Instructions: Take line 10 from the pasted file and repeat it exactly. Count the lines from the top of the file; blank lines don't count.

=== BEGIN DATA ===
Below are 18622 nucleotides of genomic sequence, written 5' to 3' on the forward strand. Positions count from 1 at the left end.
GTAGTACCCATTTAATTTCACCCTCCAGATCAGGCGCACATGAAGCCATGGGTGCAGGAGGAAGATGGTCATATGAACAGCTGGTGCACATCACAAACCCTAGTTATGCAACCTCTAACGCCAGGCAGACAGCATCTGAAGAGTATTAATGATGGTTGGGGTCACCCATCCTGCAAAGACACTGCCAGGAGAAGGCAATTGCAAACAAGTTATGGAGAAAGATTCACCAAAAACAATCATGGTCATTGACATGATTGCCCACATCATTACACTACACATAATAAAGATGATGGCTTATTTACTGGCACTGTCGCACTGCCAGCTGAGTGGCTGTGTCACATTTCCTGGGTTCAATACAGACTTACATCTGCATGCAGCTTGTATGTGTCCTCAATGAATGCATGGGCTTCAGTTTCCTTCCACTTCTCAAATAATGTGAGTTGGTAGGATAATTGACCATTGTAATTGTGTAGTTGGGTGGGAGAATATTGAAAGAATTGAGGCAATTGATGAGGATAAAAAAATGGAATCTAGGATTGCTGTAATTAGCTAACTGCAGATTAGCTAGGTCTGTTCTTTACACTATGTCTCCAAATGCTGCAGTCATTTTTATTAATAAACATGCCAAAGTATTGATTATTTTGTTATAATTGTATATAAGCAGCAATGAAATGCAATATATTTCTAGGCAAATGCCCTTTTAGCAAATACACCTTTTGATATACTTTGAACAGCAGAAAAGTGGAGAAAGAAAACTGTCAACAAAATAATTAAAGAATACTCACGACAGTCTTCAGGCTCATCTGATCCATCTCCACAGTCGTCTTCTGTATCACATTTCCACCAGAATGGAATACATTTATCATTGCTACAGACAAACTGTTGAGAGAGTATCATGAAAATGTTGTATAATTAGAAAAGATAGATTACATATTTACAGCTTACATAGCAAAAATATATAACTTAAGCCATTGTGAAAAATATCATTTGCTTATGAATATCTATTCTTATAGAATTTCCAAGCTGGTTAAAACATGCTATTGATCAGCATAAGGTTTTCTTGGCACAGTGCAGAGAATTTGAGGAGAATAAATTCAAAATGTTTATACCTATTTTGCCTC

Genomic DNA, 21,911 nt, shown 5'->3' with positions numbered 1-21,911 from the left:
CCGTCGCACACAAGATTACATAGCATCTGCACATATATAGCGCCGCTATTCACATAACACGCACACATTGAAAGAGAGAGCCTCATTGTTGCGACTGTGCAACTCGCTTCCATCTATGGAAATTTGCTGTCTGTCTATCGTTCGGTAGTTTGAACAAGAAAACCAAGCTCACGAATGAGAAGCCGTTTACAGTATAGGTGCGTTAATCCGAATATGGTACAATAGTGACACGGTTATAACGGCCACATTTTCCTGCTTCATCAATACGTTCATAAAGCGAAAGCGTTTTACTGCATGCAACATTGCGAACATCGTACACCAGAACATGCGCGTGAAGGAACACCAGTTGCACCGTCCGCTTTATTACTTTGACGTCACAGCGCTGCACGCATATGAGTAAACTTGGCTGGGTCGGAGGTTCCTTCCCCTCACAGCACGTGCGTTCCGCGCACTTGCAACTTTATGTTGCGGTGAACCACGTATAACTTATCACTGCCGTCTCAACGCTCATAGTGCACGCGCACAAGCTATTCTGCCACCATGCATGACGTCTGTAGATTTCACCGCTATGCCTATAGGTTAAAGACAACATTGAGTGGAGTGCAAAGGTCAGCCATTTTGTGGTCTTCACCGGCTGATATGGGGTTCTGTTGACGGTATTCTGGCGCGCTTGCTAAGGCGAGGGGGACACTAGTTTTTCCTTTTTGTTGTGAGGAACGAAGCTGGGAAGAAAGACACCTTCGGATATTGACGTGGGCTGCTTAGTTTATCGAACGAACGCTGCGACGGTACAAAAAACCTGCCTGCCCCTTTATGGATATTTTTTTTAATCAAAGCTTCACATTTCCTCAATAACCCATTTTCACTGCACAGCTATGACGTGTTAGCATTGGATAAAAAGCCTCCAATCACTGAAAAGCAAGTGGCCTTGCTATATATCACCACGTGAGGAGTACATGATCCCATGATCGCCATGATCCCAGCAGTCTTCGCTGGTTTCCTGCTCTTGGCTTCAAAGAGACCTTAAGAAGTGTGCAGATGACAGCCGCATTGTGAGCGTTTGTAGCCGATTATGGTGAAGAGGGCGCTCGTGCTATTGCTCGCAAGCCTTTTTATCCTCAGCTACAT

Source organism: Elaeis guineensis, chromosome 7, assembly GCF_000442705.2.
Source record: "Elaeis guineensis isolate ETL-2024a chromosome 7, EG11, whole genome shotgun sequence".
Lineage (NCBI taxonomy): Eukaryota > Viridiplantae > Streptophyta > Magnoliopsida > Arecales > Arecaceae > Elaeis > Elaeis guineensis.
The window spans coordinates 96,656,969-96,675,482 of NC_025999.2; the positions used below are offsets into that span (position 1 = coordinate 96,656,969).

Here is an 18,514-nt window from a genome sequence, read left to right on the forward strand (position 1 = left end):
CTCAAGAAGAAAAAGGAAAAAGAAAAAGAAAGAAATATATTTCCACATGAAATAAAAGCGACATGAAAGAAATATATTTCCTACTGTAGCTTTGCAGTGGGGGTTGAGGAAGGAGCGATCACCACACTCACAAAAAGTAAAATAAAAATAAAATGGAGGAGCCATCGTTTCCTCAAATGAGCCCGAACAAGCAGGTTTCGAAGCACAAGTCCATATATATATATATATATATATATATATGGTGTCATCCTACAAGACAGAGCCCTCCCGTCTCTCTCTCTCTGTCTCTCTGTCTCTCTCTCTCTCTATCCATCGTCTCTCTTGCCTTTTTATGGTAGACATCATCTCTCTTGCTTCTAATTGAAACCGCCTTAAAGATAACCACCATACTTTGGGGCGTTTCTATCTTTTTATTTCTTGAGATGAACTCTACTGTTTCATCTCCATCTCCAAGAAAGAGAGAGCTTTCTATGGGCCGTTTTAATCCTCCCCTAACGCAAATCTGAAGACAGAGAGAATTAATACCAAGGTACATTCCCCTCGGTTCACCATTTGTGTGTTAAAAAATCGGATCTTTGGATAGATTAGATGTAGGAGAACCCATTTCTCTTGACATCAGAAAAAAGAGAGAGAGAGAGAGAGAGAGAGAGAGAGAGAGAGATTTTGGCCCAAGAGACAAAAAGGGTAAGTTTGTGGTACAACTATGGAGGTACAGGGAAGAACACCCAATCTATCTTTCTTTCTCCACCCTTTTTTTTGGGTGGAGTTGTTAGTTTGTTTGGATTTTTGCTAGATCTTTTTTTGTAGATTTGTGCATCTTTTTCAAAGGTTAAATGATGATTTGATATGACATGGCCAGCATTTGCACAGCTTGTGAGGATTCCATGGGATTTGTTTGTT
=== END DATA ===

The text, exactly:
CTCAAGAAGAAAAAGGAAAAAGAAAAAGAAAGAAATATATTTCCACATGAAATAAAAGCGACATGAAAGAAATATATTTCCTACTGTAGCTTTGCAGTGGGGGTTGAGGAAGGAGCGATCACCACACTCACAAAAAGTAAAATAAAAATAAAATGGAGGAGCCATCGTTTCCTCAAATGAGCCCGAACAAGCAGGTTTCGAAGCACAAGTCCATATATATATATATATATATATATATATGGTGTCATCCTACAAGACAGAGCCCTCCCGTCTCTCTCTCTCTGTCTCTCTGTCTCTCTCTCTCTCTATCCATCGTCTCTCTTGCCTTTTTATGGTAGACATCATCTCTCTTGCTTCTAATTGAAACCGCCTTAAAGATAACCACCATACTTTGGGGCGTTTCTATCTTTTTATTTCTTGAGATGAACTCTACTGTTTCATCTCCATCTCCAAGAAAGAGAGAGCTTTCTATGGGCCGTTTTAATCCTCCCCTAACGCAAATCTGAAGACAGAGAGAATTAATACCAAGGTACATTCCCCTCGGTTCACCATTTGTGTGTTAAAAAATCGGATCTTTGGATAGATTAGATGTAGGAGAACCCATTTCTCTTGACATCAGAAAAAAGAGAGAGAGAGAGAGAGAGAGAGAGAGAGAGAGAGATTTTGGCCCAAGAGACAAAAAGGGTAAGTTTGTGGTACAACTATGGAGGTACAGGGAAGAACACCCAATCTATCTTTCTTTCTCCACCCTTTTTTTTGGGTGGAGTTGTTAGTTTGTTTGGATTTTTGCTAGATCTTTTTTTGTAGATTTGTGCATCTTTTTCAAAGGTTAAATGATGATTTGATATGACATGGCCAGCATTTGCACAGCTTGTGAGGATTCCATGGGATTTGTTTGTT